Tyra, 16, was a freshman when she tried her first e-cigarette. âœMy friend told me they were harmlessâ” he thought they were just water vapor,â says the Shiprock, New Mexico, teen. But when she got involved in an anti-tobacco campaign during her sophomore year, she learned that lighting up is never harmless. âœEvery instance of smoking is unhealthy,â says Cara Natterson, M.D., a pediatrician in Los Angeles, California. Tyra says: âœI was horrified at how oblivious I was.â Before you pass the hookah, let’s clear the air about these fads of the moment. E-CIGS/VAPING These little gadgets heat up e-juice (usually propylene glycolâ”the stuff in smoke machinesâ” plus artificial flavors and nicotine), turning the liquid into an aerosol that you inhale.
Because they don’t burn, they’re often touted as âœhealthierâ than the alternatives. Here’s why that’s BS: Tests have found the vapor from some e-cigs contains carcinogens and toxic chemicals, like formaldehyde (the stuff that soon-to-bedissected frog in bio class is floating in!), according to the National Institutes of Health. Then there’s the nicotine problem. âœNicotine is as addictive as heroin and cocaine, so quitting it is extremely challenging,â says Robin Koval, CEO and president of Truth Initiative, a nonprofit dedicated to stopping teen smoking. And using an e-cig is rarely a one-and-done deal.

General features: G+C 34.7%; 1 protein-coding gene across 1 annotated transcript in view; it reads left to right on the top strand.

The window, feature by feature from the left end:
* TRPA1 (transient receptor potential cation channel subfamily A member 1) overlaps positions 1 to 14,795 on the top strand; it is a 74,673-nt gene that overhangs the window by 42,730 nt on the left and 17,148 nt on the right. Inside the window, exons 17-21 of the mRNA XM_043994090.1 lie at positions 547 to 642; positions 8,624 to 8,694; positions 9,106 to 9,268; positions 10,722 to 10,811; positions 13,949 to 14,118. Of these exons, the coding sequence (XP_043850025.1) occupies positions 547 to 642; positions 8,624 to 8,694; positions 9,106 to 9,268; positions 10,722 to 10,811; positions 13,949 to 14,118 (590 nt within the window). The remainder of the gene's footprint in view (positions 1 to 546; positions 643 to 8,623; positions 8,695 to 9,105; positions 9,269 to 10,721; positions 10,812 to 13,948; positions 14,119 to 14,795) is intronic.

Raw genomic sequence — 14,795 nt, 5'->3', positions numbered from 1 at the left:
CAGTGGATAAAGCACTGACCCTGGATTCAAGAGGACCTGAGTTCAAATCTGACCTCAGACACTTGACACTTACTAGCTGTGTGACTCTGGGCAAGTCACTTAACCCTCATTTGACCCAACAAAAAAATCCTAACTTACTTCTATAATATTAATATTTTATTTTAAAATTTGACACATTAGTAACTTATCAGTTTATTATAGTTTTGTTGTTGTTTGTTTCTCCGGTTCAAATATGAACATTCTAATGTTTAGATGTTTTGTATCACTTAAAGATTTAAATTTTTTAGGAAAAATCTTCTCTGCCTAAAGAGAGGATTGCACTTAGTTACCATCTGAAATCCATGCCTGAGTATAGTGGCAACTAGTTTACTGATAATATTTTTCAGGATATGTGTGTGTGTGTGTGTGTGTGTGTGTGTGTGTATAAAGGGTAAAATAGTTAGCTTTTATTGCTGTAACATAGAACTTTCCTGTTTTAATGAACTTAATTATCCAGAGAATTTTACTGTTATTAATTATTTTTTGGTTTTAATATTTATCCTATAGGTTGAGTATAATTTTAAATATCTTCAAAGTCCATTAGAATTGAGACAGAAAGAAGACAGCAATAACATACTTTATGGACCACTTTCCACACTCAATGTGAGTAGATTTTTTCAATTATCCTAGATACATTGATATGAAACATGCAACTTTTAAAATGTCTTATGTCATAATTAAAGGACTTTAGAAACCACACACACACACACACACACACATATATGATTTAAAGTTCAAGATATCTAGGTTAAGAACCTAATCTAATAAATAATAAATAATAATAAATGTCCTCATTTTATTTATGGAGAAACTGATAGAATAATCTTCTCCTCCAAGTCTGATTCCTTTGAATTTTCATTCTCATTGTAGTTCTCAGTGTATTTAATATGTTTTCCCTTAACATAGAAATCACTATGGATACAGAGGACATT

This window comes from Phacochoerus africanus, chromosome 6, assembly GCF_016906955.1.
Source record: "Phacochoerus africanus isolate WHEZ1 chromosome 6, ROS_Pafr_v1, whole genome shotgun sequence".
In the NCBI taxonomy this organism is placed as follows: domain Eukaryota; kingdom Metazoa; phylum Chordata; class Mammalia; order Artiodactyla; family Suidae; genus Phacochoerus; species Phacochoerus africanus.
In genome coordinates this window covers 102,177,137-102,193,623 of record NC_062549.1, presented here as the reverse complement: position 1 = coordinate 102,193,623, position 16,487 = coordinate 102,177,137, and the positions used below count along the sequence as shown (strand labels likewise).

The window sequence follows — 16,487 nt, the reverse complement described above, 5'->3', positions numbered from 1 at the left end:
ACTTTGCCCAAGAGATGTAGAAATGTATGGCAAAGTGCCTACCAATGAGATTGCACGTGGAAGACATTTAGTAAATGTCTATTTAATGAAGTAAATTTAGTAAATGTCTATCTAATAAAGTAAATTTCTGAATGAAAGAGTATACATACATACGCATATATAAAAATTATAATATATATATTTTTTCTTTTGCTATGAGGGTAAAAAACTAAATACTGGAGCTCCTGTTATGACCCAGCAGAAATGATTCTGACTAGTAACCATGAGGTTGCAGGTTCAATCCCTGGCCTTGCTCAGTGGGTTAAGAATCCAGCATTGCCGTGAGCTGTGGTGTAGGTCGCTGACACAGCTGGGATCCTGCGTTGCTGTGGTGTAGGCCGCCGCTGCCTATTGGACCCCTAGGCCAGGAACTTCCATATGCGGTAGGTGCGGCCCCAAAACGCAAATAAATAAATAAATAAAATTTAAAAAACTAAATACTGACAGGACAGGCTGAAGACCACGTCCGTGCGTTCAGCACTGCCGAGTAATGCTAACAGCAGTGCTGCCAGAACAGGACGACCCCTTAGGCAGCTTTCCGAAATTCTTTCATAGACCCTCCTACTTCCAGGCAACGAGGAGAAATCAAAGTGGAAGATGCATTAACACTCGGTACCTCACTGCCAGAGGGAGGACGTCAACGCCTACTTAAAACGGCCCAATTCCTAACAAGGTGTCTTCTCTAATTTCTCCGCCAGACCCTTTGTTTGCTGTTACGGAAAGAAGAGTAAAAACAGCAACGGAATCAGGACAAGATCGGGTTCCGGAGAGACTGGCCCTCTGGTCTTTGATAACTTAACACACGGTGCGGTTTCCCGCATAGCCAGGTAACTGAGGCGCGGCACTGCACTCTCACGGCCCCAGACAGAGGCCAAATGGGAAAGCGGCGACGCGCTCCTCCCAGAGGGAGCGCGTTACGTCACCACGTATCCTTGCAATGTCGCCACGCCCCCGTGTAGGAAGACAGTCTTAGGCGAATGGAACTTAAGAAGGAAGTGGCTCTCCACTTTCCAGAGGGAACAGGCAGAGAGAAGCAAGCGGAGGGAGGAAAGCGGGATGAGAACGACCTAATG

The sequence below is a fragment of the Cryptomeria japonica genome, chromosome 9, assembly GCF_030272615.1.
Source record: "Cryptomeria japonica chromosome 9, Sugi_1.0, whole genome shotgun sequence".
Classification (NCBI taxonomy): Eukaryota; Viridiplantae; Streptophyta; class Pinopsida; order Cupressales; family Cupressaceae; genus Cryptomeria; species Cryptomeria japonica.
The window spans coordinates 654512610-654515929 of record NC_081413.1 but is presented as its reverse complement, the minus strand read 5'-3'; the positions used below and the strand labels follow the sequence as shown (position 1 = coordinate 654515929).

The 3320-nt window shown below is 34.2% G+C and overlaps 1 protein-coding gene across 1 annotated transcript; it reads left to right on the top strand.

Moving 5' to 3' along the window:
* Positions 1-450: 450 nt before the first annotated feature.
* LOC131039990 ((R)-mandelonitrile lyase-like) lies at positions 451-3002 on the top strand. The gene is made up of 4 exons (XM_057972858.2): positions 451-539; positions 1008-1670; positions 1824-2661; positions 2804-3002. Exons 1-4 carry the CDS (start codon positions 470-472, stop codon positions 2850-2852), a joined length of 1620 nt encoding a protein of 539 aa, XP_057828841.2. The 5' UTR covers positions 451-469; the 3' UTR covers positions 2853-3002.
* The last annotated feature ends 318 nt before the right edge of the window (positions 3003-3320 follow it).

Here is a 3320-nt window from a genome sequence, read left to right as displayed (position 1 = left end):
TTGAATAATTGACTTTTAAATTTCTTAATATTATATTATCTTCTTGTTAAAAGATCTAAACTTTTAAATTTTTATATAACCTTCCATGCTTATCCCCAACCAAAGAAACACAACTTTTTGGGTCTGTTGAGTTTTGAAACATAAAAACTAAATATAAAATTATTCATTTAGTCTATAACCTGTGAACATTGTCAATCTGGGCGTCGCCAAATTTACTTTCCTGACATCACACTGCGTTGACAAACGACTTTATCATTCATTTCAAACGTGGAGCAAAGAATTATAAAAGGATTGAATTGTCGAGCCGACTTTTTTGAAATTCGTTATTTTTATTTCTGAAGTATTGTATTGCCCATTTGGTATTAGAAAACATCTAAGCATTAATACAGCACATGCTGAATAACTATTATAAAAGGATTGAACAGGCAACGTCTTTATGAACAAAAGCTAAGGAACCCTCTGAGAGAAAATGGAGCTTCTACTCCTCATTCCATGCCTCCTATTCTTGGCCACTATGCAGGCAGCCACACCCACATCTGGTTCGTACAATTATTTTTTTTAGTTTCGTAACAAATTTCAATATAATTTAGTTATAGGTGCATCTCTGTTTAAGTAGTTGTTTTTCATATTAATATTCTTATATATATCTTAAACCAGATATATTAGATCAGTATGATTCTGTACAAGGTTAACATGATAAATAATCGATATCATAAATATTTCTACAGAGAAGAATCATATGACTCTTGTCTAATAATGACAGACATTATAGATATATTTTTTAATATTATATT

If you pick one up, you’re eight times more likely to light up a regular cigarette. The bottom line: Even if it doesn’t always puff, you should still pass.
FLAVORED CIGARS Mini cigars can come in cute packaging and flavors (unicorn vomit = an actual available flavor). Here’s what’s not so cute: Their concentration of addictive nicotine and cancer-causing toxins can be even higher than that of cigarettes. And yet, new data show that 64 percent of middle and high school age smokers have used a flavored cigar in the last month.
HOOKAH Is hitting up a lounge your squad’s new Saturday-night activity? You’re not alone: Use of hookahs among middle and high schoolers doubled between 2013 and 2014. But do you know how it really works? The bulb is filled with moist tobacco (also called shisha) and heated with charcoal in a bowl of water. When you suck on the hose, you’re drawing in vaporized smoke. In other words: You’re directly inhaling the fumes from a pile of tobacco. (That’s #nofilter in the worst way possible.)
In fact, in a one-hour hookah session, you can inhale as much smoke as from 100 cigarettes. âœSmoking it exposes you to many of the same cancer-causing agents as traditional cigarettes,â Dr. Natterson says. And like cigs, hookah tobacco contains nicotine, heavy metals, and cancercausing compounds. Even if you’re just hanging out while your besties suck on the pipe, you’re subjecting your bod to harmful secondhand smoke.